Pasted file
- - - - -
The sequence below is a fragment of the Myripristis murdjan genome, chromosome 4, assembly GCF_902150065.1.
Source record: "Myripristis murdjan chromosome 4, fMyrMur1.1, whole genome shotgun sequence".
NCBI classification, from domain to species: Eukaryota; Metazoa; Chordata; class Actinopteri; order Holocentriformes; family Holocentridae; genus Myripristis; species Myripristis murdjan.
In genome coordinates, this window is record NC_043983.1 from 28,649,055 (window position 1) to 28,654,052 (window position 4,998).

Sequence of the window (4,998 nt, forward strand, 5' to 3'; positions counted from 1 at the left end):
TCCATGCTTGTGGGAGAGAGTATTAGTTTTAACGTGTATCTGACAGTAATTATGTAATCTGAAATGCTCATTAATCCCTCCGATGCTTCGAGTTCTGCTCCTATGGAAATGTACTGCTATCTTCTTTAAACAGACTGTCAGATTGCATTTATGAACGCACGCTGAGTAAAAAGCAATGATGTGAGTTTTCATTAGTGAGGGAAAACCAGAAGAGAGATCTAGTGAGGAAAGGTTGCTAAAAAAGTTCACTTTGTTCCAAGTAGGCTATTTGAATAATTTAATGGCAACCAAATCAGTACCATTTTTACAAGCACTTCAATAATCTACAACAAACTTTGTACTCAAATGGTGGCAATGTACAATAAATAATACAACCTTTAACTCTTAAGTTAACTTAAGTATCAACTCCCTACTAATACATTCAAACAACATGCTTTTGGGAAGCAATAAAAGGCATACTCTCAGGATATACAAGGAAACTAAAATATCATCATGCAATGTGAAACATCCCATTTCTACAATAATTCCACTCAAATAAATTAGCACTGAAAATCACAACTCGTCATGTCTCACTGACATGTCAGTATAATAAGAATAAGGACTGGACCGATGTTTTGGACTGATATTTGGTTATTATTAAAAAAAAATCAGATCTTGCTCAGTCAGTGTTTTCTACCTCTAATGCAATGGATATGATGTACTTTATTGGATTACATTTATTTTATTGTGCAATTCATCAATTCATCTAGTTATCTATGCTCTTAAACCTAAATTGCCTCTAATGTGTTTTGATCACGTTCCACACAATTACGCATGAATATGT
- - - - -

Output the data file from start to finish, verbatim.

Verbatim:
The sequence below is a fragment of the Myripristis murdjan genome, chromosome 4, assembly GCF_902150065.1.
Source record: "Myripristis murdjan chromosome 4, fMyrMur1.1, whole genome shotgun sequence".
NCBI classification, from domain to species: Eukaryota; Metazoa; Chordata; class Actinopteri; order Holocentriformes; family Holocentridae; genus Myripristis; species Myripristis murdjan.
In genome coordinates, this window is record NC_043983.1 from 28,649,055 (window position 1) to 28,654,052 (window position 4,998).

Sequence of the window (4,998 nt, forward strand, 5' to 3'; positions counted from 1 at the left end):
TCCATGCTTGTGGGAGAGAGTATTAGTTTTAACGTGTATCTGACAGTAATTATGTAATCTGAAATGCTCATTAATCCCTCCGATGCTTCGAGTTCTGCTCCTATGGAAATGTACTGCTATCTTCTTTAAACAGACTGTCAGATTGCATTTATGAACGCACGCTGAGTAAAAAGCAATGATGTGAGTTTTCATTAGTGAGGGAAAACCAGAAGAGAGATCTAGTGAGGAAAGGTTGCTAAAAAAGTTCACTTTGTTCCAAGTAGGCTATTTGAATAATTTAATGGCAACCAAATCAGTACCATTTTTACAAGCACTTCAATAATCTACAACAAACTTTGTACTCAAATGGTGGCAATGTACAATAAATAATACAACCTTTAACTCTTAAGTTAACTTAAGTATCAACTCCCTACTAATACATTCAAACAACATGCTTTTGGGAAGCAATAAAAGGCATACTCTCAGGATATACAAGGAAACTAAAATATCATCATGCAATGTGAAACATCCCATTTCTACAATAATTCCACTCAAATAAATTAGCACTGAAAATCACAACTCGTCATGTCTCACTGACATGTCAGTATAATAAGAATAAGGACTGGACCGATGTTTTGGACTGATATTTGGTTATTATTAAAAAAAAATCAGATCTTGCTCAGTCAGTGTTTTCTACCTCTAATGCAATGGATATGATGTACTTTATTGGATTACATTTATTTTATTGTGCAATTCATCAATTCATCTAGTTATCTATGCTCTTAAACCTAAATTGCCTCTAATGTGTTTTGATCACGTTCCACACAATTACGCATGAATATGT